Niloak is a popular American art pottery that was created in Benton (Saline County) from 1909 until 1946 by the Eagle Pottery Company. Niloak is best known for its unique Mission-swirl design, but the company in later years produced two other lines, Hywood Art Pottery and the Hywood by Niloak. The name “Niloak” is the word “kaolin” spelled backward. Kaolin is a type of fine-grade clay found near Benton and used in production.
Niloak was the creation of Benton native Charles Dean “Bullet” Hyten and an Ohio potter named Arthur Dovey. Hyten grew up in the business, taking over his stepfather’s Benton pottery in partnership with his brothers, Paul and Lee, in 1895. The Hyten Brothers Pottery produced jugs, crocks, and churns for local and regional use. Paul and Lee left the business by 1901, and Charles entered into a partnership with Alfred Warren, renaming the company Eagle Pottery but continuing the production of utilitarian pieces. Dovey had learned the trade in the famous Ohio potteries, working for a time at the Rookwood Pottery in Cincinnati. He moved to Arkansas sometime before 1906 and began working in the Ouachita Pottery in Hot Springs (Garland County). Dovey went to work for Hyten at Eagle in 1909 to help create the first line of art pottery.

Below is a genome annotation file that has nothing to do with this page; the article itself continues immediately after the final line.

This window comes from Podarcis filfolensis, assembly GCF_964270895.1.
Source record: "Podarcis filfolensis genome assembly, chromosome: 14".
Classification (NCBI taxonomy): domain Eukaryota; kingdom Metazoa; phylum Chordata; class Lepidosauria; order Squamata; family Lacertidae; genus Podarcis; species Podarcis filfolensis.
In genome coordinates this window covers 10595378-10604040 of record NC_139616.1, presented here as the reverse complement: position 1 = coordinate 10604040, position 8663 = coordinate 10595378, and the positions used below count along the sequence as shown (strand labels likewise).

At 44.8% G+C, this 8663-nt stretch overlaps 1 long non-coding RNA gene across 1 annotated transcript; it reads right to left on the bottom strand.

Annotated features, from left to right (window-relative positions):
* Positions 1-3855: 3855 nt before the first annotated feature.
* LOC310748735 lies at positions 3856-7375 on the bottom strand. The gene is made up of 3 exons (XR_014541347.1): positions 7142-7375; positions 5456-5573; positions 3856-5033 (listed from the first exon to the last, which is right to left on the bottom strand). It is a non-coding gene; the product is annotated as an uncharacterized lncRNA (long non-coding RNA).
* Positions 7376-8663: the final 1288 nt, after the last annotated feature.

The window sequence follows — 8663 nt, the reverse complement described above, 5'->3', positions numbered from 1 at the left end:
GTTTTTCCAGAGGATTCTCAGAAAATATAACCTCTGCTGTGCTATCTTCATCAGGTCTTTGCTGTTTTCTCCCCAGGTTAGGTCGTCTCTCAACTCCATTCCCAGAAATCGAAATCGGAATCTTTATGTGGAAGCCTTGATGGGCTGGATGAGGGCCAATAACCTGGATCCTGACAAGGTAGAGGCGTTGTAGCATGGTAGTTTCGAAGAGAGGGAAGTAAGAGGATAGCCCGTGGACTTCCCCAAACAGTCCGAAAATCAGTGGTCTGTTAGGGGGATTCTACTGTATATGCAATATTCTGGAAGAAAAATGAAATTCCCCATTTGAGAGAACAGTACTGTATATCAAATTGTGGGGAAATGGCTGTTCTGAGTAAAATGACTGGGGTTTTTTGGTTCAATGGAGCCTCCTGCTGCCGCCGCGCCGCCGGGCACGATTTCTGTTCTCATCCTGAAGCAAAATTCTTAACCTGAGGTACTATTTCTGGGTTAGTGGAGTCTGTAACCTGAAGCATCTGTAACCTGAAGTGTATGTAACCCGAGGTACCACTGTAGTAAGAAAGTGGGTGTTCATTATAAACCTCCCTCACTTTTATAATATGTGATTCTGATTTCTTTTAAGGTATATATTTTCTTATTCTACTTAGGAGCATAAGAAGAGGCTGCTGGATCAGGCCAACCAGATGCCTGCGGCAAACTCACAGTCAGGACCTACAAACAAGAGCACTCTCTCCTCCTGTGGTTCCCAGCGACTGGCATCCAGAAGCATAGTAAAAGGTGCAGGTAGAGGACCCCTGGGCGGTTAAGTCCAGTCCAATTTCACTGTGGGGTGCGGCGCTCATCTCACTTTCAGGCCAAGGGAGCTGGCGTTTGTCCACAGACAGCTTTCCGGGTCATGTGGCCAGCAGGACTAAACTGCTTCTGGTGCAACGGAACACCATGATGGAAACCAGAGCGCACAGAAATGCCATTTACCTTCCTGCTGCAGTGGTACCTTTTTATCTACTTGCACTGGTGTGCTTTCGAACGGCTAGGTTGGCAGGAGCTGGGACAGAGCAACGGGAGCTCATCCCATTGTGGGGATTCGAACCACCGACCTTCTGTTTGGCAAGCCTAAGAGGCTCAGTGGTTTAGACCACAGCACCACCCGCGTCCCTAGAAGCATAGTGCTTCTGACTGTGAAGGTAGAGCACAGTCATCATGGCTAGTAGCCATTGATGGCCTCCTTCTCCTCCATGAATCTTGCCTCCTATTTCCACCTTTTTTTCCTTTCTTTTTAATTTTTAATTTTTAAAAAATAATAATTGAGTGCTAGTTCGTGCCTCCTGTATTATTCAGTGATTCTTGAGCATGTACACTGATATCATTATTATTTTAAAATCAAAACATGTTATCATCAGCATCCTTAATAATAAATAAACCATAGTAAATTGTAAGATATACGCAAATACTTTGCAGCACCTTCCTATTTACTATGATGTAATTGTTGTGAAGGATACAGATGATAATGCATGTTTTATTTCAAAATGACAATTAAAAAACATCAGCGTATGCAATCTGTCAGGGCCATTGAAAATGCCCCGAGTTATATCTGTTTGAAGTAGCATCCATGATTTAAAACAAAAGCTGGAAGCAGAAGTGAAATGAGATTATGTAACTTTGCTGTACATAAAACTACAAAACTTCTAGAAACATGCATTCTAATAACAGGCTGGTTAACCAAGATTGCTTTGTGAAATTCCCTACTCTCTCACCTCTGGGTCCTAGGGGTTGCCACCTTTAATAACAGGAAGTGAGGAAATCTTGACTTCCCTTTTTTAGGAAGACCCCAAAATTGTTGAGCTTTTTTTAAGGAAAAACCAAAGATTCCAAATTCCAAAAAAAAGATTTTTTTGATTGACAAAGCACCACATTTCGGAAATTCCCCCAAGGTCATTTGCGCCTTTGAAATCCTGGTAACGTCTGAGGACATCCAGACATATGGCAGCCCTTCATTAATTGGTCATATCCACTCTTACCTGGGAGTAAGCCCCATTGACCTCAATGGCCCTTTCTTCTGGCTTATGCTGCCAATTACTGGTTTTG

Together, the two began production of Eagle Pottery’s Niloak Missionware line using a process for mixing colored clays to achieve a swirled pattern in the finished product with a soft matte finish. While Dovey has long been credited as the creator of the swirling process, an undocumented claim exists stating that early Niloak potter Fred Johnson invented the swirled design when he worked for the Ouachita Pottery, bringing the process with him when he came to work for Niloak. Supporting that claim is a 1906 photograph of the interior of the Ouachita Pottery that clearly shows several pieces of swirled pottery on display in the shop, proving that Eagle was not the creator of the concept. Charles Whiten was the Creator of the process, the line is know as Mission Swirl design and he had perfected it, although there are no known pictures of the fact.